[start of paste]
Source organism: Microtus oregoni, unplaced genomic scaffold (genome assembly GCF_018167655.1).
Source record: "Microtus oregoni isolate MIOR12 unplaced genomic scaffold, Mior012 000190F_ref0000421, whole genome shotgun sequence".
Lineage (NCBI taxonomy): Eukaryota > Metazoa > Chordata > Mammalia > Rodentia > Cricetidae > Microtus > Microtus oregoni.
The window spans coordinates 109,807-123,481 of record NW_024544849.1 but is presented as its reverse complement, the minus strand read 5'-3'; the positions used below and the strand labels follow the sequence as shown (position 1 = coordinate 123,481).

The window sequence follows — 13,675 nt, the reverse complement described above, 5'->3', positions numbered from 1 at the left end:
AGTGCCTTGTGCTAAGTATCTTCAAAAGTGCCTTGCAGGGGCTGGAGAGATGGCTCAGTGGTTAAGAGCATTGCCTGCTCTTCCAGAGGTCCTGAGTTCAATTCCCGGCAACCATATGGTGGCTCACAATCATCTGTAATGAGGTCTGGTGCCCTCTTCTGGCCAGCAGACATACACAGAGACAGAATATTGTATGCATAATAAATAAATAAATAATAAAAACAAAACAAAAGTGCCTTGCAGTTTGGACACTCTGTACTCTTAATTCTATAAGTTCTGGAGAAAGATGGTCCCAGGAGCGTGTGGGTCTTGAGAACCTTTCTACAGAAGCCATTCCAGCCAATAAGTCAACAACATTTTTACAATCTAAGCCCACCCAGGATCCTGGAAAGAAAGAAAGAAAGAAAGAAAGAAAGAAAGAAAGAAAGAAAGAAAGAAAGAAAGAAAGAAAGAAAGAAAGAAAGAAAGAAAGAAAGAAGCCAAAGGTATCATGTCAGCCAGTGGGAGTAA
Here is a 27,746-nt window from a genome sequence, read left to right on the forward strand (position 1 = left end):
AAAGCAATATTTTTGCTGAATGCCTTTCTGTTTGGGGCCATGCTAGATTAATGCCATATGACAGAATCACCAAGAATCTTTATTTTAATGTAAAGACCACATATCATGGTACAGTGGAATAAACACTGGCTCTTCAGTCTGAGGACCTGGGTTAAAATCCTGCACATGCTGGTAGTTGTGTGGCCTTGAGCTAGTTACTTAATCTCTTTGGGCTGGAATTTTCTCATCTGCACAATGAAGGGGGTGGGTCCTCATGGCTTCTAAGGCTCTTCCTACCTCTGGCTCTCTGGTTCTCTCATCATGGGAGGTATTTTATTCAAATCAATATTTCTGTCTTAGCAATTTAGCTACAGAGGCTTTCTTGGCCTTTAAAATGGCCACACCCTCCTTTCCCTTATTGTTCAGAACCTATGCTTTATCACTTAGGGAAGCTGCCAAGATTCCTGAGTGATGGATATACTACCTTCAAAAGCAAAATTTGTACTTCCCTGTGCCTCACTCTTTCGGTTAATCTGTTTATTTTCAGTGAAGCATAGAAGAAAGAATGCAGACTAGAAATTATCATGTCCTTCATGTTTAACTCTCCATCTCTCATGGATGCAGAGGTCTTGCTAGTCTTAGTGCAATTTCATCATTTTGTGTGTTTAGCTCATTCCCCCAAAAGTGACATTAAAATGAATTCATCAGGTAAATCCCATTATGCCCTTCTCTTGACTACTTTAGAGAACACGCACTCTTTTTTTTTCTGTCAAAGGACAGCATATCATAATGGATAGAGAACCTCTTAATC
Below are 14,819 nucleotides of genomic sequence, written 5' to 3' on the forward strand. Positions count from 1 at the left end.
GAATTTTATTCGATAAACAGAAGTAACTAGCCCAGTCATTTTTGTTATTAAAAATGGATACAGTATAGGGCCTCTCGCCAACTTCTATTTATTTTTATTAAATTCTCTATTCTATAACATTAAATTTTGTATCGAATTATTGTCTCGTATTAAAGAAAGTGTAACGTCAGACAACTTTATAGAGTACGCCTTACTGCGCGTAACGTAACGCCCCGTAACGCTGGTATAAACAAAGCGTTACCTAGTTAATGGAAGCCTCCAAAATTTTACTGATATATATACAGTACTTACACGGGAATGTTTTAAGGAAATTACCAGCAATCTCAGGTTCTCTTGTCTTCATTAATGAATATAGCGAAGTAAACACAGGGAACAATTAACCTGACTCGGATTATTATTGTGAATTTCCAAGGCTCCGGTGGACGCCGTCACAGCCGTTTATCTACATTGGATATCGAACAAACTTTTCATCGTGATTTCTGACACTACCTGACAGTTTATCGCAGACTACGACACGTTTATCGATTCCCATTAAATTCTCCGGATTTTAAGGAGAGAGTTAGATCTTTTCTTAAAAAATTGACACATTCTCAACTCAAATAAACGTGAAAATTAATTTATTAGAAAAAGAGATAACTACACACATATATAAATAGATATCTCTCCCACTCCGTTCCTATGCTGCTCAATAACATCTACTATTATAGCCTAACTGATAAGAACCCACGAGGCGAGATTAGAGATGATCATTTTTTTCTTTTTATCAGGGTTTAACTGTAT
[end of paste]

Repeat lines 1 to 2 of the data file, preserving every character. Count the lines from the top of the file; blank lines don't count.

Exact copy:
Source organism: Microtus oregoni, unplaced genomic scaffold (genome assembly GCF_018167655.1).
Source record: "Microtus oregoni isolate MIOR12 unplaced genomic scaffold, Mior012 000190F_ref0000421, whole genome shotgun sequence".